It has taken one hundred years to reach the northwestern New York première of Mahler's Symphony No. 7. Let's hope the next occasion comes considerably sooner—preferably with JoAnn Falletta still at the controls, for, while the inaugural foray into this truly fantastical score had some serious problems, there was much to admire.
It was February 1981 when I heard the dress rehearsal and first of a series of performances by Rafael Kubelik and the rancorous New York Philharmonic. Throughout all of its seventy-seven glorious minutes, the Czech maestro, shaped, cajoled and drove his charges with a frenzy and passion that were at one with the music—daring on several climactic moments to risk perfect ensemble for the all so elusive goal of artistic truth. He hit far more than he missed, leaving the capacity crowd emotionally drained and forever grateful to have been in the same room with such insight and integrity.
To their credit, Falletta and her talented players served up a reading that begged for a second helping, once the enormity of the task had time for reflection by all concerned: a lustrum should be about right.
Quibbles first: Having the strings resort to tremolo rather than thirty-second notes in the opening measures may be technically arguable, but the resultant lack of intensity got things off on a rather unfortunate footing; placing the cowbells in the rafters may have been faithful to instruction, but ended up sounding totally out of this world; why electronically enhance the mandolin?—at the première, did Mahler have that option? (and, after all, this is Kleinhans Music Hall!); if a pre-concert “chat” must be held to fill the time and sell drinks at “intermission,” why not use those precious minutes to have a “conductor-to-audience” moment about concert etiquette (such a discourse could have eliminated the spurious “George, I-think-it's-over-applause,” which robbed the rest of us of the chance to savour the result and denied the 3rd French horn the opportunity of providing his best muted answer to his colleague's “Nachtmusik” call.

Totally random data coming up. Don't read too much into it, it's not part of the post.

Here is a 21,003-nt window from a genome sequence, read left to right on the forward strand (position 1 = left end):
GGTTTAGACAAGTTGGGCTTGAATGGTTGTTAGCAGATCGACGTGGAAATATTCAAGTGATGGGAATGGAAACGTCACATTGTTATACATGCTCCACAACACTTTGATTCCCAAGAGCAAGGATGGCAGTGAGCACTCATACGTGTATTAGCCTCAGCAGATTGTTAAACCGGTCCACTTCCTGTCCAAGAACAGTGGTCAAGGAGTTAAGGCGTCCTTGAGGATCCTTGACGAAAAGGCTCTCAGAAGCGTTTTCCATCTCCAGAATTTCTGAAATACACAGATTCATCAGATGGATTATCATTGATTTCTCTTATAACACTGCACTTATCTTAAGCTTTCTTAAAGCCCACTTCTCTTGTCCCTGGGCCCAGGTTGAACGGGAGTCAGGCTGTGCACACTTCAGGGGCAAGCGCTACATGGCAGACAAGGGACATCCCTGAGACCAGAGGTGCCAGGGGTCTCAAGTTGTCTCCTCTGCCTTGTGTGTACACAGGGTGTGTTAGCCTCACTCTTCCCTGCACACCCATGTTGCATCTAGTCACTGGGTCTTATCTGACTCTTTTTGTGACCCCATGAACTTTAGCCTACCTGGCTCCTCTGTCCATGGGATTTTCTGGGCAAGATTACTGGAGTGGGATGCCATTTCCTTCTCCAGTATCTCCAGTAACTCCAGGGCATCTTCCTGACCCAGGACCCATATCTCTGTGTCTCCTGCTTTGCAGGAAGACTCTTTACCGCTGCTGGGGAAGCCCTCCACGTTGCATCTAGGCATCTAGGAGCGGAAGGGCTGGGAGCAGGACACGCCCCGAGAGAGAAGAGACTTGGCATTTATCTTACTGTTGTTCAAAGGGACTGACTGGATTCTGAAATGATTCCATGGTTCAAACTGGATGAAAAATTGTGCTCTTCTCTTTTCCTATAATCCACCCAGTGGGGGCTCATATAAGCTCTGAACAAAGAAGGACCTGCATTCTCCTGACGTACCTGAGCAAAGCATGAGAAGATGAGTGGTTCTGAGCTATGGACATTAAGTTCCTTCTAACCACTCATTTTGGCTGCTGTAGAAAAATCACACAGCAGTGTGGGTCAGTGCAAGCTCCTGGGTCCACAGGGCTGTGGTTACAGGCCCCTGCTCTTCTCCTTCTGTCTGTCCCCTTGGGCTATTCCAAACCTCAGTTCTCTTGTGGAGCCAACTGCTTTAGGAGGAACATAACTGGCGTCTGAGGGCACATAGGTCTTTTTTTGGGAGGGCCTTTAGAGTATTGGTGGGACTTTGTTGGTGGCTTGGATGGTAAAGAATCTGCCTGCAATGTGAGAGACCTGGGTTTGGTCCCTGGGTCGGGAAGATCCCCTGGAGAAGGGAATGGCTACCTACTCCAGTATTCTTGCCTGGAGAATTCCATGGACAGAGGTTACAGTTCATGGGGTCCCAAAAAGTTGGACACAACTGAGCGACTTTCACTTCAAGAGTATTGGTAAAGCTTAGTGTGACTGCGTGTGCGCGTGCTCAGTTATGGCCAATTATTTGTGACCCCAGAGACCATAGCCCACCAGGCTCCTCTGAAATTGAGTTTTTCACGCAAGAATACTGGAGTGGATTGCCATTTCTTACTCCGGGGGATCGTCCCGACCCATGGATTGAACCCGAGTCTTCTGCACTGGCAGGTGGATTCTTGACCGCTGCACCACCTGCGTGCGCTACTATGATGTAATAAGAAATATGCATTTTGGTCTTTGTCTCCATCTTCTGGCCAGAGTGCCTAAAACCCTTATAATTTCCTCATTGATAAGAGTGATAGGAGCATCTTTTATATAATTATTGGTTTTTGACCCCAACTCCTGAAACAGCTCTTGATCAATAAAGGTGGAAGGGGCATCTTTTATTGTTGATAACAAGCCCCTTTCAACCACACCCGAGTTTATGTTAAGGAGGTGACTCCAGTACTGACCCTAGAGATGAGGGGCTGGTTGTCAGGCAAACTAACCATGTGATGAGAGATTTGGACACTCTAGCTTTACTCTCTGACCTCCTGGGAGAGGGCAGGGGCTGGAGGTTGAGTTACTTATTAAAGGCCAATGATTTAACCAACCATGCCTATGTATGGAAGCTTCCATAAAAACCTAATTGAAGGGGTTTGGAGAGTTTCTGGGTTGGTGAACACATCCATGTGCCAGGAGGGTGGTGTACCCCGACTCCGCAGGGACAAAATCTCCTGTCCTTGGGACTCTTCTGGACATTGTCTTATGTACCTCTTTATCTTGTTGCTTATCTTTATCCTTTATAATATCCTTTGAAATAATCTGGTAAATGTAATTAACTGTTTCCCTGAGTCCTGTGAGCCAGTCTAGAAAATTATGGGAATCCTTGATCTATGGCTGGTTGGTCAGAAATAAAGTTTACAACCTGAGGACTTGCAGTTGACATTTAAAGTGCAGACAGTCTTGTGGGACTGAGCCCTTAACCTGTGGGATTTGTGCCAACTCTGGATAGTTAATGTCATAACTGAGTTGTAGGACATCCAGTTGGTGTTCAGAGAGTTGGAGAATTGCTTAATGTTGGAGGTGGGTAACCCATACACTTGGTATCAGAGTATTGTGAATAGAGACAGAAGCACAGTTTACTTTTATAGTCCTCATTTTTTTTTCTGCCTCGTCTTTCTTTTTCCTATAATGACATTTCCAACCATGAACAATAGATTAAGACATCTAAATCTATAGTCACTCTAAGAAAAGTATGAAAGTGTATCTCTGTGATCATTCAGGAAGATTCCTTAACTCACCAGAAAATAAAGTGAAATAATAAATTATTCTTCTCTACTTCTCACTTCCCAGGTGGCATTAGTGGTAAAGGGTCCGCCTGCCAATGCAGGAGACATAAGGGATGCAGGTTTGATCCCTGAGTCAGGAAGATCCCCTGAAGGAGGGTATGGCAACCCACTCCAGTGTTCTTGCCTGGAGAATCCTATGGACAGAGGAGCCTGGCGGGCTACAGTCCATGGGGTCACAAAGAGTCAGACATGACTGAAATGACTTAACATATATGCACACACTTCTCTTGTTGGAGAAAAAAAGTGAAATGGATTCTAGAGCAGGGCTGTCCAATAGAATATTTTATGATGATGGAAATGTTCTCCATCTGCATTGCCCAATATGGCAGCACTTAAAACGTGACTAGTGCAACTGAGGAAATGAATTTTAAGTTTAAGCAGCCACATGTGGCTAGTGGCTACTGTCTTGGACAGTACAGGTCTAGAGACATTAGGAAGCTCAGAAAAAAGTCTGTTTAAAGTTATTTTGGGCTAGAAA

Kudos next: The tenor horn was superb—just what the composer imagined; concertmaster Charles Haupt's svelte tone and delivery-under-fire were a constant pleasure; Martha Malkiewicz's rotund contrabassoon offerings were the pride of the woodwinds; Roman Mekinulov's solo interventions and leadership added many much to overall effect (the cellos are this season's most improved string section); Falletta's sense of the music's mission and drive produced many spectacular moments: the opening “Allegro con fuoco” left the page with conviction—the first movement's coda was worth the price of admission alone; the “Rondo-Finale” sizzled at its bookends and delivered some of the finest playing yet heard from the BPO.
The reservation: Despite the fine playing and obvious conviction, much of Mahler's genius, like misplaced party favours, remained hidden. The overall architecture—so critical in such a massive undertaking—was pushed aside in favour of "getting through." The thousands of horizontal virtues of the music's subtext were frequently stilted by the vertical "correctness" of keeping everything in its place. Ironically, the “Scherzo” (er, no Waltz here, Johann Strauss) had its best moments in the early going even if wayward ensemble threatened to morph into a full-out train wreck, but the excitement created paled in comparison to the far too many "just so" stops-and-starts that only thought-out reckless abandon can morph into art.
Necessarily, conducting can only be learned on the job. With such an excellent lesson here, we can't wait for the next test: Falletta most definitely has enough promise to move to the head of the class. JWR